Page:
– Source: Carbon Conscious Consumer
You’ve heard me preach about the BYOB (Bring Your Own Bag) concept many times. My friend, Katie, has given me a reason to bring it up yet again. Several weeks ago, I got to go to Raleigh, NC, and hang out with my girlfriends. Katie, being the lovely hostess that she is, gave us all little parting gifts. Each of us received a Baggu in our favorite color! This thing rocks! It comes in its own little pouch for easy transport when not in use. Made of heavy duty ripstop nylon, it weighs in at only 2 ounces, yet holds a whopping 25 pounds! I keep mine in my purse and whip it out at Trader Joe’s, the drugstore, the mall…the list is endless. Just another way to be eco-chic while helping mother earth!
Check, Please July 24, 2008Posted by smooregasbord in Eco/Green.
Ever wonder the impact you have on the environment when purchasing something like shoes or clothes? There has been a lot of emphasis recently on buying local…more so with food than with anything else. This can be seen with the 100-Mile Diet and the One Local Summer challenge where you only purchase foods that are grown, harvested, and/or manufactured within a 100 mile radius of your home. Way harder than anyone would think, trust me!
So what about other products? I came across a feature on Patagonia’s website called the Footprint Chronicles. Pick a Patagonia product and trace its footprint. Find out everything from the distance traveled to the carbon dioxide emissions produced from one product. It’s actually kind of mind-boggling to think that those Sugar & Spice shoes that I think are so cute actually traveled 18,950 miles from origin to distribution, while generating 51 pounds of CO2 emissions and 6 ounces of waste, and consuming 30 kWh of energy which they say is the equivalent of leaving a lamp with an 18 watt compact fluorescent bulb burning 24 hours a day for approximately 69 days. WOW, all that from a pair of shoes! That’s a lot to think about.
I’m sure these aren’t facts that we are going to take into consideration for every single purchase we make, but this site sure puts it all into perspective…let’s just call it an environmental reality check.
Hey Coral, Cut Me Some Slack June 20, 2008Posted by smooregasbord in Beauty, Eco/Green.
I am white. No, I don’t mean I am caucasian. I mean I’m a chalkasian…as in my skin resembles the color of chalk. You know that guy Powder? Well, he and I could totally be BFF with our skin tone! When I am at the beach, Casey’s family ridicules me for wearing SPF 70, and even with that kind of protection I can still get burned. If they made SPF 100 or even SPF 1000, I’d stockpile it! As a kid, I lived at the pool. My hair was practically white, my body was brown, and my nose was crusty red…from how badly it stayed sunburned. Now they do those scans that can show how much sun damage your skin has received. I don’t need to visualize what I already know to be true. This is why I take such care to minimize getting burned. I was a child then. I’d like to think that I’ve gained some wisdom over the years. In typical fashion, I digress.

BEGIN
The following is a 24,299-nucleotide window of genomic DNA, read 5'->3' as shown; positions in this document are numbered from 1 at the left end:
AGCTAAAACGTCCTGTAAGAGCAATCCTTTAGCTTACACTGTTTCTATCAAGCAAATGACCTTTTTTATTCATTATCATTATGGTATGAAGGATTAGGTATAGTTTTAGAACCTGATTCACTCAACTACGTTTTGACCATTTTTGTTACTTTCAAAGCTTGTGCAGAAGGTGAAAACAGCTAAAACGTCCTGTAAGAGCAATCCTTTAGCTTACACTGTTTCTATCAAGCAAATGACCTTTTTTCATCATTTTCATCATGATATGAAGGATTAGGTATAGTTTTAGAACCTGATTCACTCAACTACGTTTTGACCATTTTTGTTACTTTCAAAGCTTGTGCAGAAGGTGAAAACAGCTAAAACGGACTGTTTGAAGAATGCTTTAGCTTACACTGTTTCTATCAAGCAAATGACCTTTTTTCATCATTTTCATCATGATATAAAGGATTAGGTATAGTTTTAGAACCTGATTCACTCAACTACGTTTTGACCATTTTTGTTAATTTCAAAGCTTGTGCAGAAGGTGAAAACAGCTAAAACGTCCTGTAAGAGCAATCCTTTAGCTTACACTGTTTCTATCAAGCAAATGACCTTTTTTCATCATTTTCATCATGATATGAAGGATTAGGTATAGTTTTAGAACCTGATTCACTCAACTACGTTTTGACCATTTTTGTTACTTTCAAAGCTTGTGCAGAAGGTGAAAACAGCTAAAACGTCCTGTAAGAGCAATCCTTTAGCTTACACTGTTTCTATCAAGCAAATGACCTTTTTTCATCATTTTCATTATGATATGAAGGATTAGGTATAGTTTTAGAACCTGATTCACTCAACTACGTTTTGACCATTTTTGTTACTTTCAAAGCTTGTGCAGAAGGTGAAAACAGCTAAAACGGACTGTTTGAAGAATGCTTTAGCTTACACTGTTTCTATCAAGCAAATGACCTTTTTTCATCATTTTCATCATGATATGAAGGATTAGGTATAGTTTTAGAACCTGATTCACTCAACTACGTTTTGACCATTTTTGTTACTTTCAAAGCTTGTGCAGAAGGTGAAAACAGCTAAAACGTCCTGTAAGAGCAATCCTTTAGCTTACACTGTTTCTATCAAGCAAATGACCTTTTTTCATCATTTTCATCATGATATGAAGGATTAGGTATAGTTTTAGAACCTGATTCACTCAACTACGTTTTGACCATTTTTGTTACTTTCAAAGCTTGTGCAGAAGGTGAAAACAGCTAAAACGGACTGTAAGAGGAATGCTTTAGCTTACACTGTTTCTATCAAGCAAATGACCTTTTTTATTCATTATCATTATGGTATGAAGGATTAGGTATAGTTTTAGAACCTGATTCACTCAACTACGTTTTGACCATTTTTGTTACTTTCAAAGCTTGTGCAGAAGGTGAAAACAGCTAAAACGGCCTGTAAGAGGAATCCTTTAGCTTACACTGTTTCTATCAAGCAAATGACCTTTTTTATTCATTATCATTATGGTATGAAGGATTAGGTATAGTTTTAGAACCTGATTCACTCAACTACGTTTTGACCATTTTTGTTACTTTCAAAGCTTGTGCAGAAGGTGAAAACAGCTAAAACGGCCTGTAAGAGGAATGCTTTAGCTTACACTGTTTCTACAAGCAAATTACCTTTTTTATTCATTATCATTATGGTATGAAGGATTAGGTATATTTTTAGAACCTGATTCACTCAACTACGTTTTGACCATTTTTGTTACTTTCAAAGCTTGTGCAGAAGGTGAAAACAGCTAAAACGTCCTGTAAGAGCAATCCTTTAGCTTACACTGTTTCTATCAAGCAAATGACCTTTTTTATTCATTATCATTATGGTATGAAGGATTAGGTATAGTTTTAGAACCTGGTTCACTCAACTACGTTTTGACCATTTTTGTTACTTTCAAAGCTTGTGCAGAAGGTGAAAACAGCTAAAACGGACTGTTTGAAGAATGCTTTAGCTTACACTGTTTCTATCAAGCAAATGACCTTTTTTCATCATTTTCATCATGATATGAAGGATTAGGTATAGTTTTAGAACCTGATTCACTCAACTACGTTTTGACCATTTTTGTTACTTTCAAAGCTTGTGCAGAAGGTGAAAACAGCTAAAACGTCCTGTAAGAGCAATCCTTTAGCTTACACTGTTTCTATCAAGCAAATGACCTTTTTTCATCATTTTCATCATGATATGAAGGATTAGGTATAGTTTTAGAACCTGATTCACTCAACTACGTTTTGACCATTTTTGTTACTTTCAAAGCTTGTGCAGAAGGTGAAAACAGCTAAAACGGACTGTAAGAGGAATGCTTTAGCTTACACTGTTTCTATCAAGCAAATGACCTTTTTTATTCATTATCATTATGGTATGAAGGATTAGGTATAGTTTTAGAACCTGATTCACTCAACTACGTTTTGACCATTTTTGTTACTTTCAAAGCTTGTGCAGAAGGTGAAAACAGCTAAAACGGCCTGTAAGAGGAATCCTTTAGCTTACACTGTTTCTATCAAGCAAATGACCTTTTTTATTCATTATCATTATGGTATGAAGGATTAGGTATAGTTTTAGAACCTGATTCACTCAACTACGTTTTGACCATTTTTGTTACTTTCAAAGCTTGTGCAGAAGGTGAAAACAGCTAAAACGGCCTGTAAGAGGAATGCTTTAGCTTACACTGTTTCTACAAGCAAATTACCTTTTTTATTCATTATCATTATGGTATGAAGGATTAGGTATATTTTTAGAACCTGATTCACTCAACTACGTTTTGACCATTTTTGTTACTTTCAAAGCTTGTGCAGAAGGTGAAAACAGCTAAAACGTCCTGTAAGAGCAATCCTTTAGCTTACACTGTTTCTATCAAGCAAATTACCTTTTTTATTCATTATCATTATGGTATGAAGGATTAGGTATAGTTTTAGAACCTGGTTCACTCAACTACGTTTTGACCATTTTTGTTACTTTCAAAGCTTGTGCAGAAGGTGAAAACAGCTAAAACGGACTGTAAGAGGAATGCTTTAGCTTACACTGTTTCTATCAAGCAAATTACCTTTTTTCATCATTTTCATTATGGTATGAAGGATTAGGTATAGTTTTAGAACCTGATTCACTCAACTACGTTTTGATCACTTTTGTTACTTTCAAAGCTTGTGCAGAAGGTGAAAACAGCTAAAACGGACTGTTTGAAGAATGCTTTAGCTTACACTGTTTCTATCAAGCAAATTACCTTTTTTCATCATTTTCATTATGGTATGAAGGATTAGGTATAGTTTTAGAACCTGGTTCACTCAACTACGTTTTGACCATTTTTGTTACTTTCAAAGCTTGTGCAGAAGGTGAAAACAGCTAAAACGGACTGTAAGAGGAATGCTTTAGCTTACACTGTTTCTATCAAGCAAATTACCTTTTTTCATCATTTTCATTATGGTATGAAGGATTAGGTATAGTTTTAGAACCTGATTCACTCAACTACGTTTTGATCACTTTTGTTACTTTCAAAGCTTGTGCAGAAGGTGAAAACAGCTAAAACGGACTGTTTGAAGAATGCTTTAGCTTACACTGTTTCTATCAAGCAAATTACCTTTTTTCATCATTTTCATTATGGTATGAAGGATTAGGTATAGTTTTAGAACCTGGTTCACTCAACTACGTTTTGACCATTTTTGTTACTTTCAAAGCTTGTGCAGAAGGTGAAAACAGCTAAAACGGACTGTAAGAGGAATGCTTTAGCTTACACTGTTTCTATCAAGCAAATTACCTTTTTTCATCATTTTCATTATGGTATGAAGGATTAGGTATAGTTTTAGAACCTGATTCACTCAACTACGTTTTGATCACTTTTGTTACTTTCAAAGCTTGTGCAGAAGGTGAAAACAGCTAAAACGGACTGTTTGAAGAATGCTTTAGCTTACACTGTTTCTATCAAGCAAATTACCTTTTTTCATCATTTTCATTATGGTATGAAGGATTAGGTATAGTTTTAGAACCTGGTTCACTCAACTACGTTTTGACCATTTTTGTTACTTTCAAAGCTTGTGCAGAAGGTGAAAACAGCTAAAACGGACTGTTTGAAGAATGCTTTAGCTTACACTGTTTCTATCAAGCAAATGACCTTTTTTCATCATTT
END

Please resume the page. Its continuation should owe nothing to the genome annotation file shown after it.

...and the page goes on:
As if I needed something else to worry about at the beach, now it appears that my sunblock is causing coral bleaching. WHAT?! I’ve recently read several articles that discuss how certain ingredients in sunblock elevate the virus levels in the water thereby killing the algae that live on coral.
The alternative is to use all natural, chemical free sunscreens. There are several brands out there that offer these types of sunscreens: Alba, Burt’s Bees, California Baby, Dr. Hauschka, and Nature’s Gate. Most can be found at stores like Whole Foods. If there’s not a store in your area that carries these brands, then check out drugstore.com to find these and other natural sun care options.
As for me, I’m going to finish using my current sunblock. Then, I’ll try to brave the trial and error with some of these natural brands.
Old Shoes Get New Life June 17, 2008Posted by smooregasbord in Eco/Green, Running.
Now’s the time that I try to do my spring cleaning. I go through the house and pile up things to toss…in the trash or to a charitable organization. Closets seem to amass the most junk for us as I’m sure they do for most families. In going through our closet, I noticed how many pairs of old running sneakers we have accumulated over the past few years. I feel guilty about throwing them in the trash which is typically why they are still sitting in our closet. Guilt be gone! Nike has developed the Reuse-A-Shoe Program which takes old running shoes (ANY BRAND) and repurposes them into a material that can be used to form the surface of basketball courts, tennis courts, running tracks, or playgrounds.